Shopper marketing has become a big part of many marketing budgets, but it remains largely absent from college marketing curriculum and something of a mystery even within marketing organizations. WPP's Geometry and Unilever have joined to help change that by backing an undergraduate course at Michigan State University that they believe is the first of its kind.
Geometry and affiliated WPP agencies provided much of the instruction for the mostly online class that concluded last month, with Unilever providing fodder for case studies, including a final group project that aimed to create a program for Axe. The class filled to capacity with 40 students, four of those students ultimately accepted internship offers from Geometry.
"We've been talking about the lack of talent in shopper marketing at the junior level," said Geometry CEO Carl Hartman. "There really isn't that much training, and it's a growing area."
Geometry executives could find no other courses quite like the one they ultimately created, despite thousands of marketing programs out there. Many of those programs are located in cities with major retail headquarters and large clusters of shopper-marketing specialists, including Northwest Arkansas, Minneapolis and Cincinnati.
"This is the first fully fledged undergraduate course in this specialty," said Phil White, senior VP strategy and planning at Geometry, who helped set the course up with Joe Videan, a longtime creative director for WPP's G2 and other agencies. Mr. Videan is also an adjunct Michigan State marketing professor.
That Mr. Videan was acquainted with the field was a plus – and a rarity that may help explain why other programs don't teach shopper marketing, Mr. Hartman said. "A lot of the faculty at major universities come from the advertising world," he said. "Especially if you were in an advertising role 15 or 20 years ago, shopper marketing either didn't exist or what you had was more akin to trade marketing and it wasn't anything you would get excited about."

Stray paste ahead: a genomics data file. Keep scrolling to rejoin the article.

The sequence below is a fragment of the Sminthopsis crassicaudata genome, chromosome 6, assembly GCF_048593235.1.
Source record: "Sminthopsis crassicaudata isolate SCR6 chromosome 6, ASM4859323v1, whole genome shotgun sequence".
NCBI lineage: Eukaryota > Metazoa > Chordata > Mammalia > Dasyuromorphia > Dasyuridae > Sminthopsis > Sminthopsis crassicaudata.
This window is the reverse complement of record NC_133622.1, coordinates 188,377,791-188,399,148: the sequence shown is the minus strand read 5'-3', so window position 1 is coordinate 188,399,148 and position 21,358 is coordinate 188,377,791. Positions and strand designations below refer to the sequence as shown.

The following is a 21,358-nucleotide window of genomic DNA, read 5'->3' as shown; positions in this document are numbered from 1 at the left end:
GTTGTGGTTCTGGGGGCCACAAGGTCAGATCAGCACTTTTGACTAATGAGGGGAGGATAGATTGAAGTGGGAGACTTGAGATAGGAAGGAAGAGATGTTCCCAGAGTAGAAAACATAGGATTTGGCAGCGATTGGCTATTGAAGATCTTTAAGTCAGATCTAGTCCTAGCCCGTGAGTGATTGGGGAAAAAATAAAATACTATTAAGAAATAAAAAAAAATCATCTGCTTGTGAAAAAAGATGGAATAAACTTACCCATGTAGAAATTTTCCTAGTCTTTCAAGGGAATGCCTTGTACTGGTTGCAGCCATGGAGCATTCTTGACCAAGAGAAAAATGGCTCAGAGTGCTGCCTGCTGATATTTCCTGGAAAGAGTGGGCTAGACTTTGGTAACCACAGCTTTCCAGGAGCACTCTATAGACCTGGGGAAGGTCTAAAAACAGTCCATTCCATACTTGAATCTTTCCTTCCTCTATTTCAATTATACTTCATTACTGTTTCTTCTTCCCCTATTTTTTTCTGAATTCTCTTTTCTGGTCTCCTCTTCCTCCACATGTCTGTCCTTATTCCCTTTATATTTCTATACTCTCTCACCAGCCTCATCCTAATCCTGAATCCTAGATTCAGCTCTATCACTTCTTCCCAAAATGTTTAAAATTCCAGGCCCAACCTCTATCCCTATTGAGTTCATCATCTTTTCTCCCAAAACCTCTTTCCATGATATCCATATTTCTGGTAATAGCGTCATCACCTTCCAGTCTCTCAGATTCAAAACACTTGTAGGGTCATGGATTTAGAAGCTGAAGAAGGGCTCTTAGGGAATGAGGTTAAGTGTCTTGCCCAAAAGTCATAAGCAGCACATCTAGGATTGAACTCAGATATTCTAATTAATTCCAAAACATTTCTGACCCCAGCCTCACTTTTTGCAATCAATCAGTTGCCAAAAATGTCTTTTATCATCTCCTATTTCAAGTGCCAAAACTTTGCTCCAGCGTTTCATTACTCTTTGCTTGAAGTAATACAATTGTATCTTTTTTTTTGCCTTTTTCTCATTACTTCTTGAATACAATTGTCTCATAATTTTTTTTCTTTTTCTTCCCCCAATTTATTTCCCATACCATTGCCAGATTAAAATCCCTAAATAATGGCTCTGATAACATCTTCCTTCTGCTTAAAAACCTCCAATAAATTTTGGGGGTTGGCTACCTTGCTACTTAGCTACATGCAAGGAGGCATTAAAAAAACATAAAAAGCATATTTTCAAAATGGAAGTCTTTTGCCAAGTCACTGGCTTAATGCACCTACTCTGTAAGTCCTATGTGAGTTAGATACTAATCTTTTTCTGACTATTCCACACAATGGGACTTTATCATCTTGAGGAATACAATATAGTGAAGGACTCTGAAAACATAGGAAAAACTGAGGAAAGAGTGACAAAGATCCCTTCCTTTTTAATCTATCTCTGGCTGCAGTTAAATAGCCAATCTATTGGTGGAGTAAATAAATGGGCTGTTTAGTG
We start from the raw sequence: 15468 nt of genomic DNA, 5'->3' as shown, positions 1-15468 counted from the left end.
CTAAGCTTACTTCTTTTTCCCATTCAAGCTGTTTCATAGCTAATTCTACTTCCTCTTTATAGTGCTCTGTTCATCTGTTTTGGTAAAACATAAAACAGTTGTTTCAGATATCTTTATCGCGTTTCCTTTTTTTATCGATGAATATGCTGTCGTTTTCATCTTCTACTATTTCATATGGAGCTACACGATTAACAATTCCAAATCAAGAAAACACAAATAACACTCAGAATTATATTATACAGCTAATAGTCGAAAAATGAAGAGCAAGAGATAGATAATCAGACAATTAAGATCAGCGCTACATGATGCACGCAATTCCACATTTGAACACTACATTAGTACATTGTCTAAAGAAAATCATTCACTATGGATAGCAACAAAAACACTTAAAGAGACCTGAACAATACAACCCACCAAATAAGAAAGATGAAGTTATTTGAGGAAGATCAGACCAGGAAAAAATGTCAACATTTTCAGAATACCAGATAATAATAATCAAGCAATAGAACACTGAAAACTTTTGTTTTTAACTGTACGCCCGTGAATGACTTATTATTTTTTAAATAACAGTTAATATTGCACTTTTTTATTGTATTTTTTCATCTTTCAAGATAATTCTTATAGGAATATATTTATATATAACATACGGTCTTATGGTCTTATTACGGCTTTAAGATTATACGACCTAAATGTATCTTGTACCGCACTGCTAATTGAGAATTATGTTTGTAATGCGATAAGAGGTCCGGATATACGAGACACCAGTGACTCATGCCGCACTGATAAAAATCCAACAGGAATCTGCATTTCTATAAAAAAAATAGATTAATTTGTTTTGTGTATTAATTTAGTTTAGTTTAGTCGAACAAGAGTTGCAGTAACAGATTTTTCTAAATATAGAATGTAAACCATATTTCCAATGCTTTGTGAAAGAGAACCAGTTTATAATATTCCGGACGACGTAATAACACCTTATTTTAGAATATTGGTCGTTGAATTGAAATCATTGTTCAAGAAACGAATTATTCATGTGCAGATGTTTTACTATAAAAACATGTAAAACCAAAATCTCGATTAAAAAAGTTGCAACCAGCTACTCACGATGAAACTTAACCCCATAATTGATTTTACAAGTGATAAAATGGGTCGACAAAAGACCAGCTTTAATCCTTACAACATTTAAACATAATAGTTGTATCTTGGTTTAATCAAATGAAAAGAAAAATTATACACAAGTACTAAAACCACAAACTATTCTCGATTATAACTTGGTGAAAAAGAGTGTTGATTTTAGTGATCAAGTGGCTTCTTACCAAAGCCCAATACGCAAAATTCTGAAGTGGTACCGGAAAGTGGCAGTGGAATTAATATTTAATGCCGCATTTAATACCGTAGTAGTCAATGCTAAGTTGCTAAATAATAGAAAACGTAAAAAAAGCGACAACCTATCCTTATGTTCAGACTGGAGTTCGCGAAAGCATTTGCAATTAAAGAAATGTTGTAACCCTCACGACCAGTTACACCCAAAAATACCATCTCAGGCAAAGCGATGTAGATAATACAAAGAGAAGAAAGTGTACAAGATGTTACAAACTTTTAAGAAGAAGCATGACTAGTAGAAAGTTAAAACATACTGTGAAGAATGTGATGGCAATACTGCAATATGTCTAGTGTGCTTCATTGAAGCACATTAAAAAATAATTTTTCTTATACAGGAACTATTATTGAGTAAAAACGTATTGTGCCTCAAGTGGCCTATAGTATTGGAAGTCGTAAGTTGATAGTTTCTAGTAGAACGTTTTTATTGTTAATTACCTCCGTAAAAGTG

Mr. White said he hopes to help develop a graduate-level shopper marketing course as well. And Mr. Hartman said there's enough subject matter for a major, though he doesn't think Geometry has enough people with enough extra time on their hands to teach all of it.
The curriculum included a detailed look at exactly what the so-called "path to purchase" is, and delved deep into some real-life recent cases. It covered, for example, how Unilever encountered friction with its biggest retail customer -- Walmart, which didn't see the big Axe Peace launch, with a 2014 Super Bowl ad showing fierce rivals laying down their arms to embrace one another -- aligning with the retailer's focus on supporting U.S. combat veterans.
David Painter, VP-general manager at WPP's social-shopper agency Lunchbox, walked students through how Axe helped turn things around at Walmart through its Stage Pass program last year, offering free music downloads for people who bought Axe products and exclusive concert footage or biographical videos of country stars Sam Hunt, Luke Bryan and Thomas Rhett.
"Axe was losing relevance with the millennial male shopper," who was going to rival brands such as Old Spice, according to a Unilever video shown as part of the course. Walmart "was struggling to get that millennial shopper to come into the store to purchase," Mr. Painter said. So the program aligned with the interests of both. And it helped reverse a negative sales trend for Axe, with 75% of shoppers who purchased products because of it buying from more than one category.
Kevin Flagg, senior director of shopper marketing at Unilever, served as a judge for projects from six student teams, alongside top Geometry executives from New York, Chicago and Minneapolis.
"Unilever, Geometry and frankly all business need to create curricula for any and all of our employees as part of creating a workforce that's marketplace ready," Mr. Flagg said. "We need students to be aware of shopper marketing and learning the craft as early as possible so it becomes second nature."
Mr. Flagg also believes the course, and others like it, could help define what shopper marketing is to an industry that's often a little fuzzy on the subject. "I think awareness of shopper marketing is low even in major CPG companies that don't appreciate the craft," he said.
Mr. Flagg was impressed with the quality of the final presentations, to the point that he and other judges quickly moved beyond "polite questions" to "asking very pointed questions, because of the maturity and quality of what they presented." When he took the students' findings to the Axe team, they said they'd developed similar insights from their own research.